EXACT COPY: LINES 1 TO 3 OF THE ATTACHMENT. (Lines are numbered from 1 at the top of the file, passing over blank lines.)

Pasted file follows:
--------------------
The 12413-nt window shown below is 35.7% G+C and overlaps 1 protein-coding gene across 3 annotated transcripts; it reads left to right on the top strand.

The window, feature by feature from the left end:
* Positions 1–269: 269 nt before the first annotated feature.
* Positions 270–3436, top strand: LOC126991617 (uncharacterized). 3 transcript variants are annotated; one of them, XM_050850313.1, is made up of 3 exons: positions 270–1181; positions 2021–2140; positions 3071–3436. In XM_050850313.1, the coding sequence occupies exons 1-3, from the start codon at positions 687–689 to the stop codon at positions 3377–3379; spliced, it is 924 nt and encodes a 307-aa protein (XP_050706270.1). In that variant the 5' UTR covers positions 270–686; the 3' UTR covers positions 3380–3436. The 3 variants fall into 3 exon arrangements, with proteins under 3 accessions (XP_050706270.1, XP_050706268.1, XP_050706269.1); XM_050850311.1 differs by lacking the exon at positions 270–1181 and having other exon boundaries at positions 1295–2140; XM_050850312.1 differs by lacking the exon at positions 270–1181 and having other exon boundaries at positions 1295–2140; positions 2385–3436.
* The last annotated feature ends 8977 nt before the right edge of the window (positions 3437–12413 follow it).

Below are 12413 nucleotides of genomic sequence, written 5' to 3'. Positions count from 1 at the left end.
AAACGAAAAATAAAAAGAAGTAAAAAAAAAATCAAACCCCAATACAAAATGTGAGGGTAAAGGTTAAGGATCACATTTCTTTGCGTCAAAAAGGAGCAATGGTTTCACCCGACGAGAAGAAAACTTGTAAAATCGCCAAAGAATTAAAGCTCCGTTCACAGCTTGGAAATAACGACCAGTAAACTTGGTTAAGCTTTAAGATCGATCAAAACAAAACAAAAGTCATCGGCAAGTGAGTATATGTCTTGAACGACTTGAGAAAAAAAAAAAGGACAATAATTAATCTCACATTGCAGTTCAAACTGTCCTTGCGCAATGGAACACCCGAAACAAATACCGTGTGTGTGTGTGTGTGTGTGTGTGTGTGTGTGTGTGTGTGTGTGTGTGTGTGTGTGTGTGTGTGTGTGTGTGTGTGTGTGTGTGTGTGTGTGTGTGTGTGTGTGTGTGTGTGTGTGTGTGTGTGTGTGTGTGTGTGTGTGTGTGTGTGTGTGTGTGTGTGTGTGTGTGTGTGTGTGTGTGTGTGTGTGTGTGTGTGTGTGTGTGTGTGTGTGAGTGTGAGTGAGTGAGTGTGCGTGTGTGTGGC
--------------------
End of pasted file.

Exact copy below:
The 12413-nt window shown below is 35.7% G+C and overlaps 1 protein-coding gene across 3 annotated transcripts; it reads left to right on the top strand.

The window, feature by feature from the left end:
* Positions 1–269: 269 nt before the first annotated feature.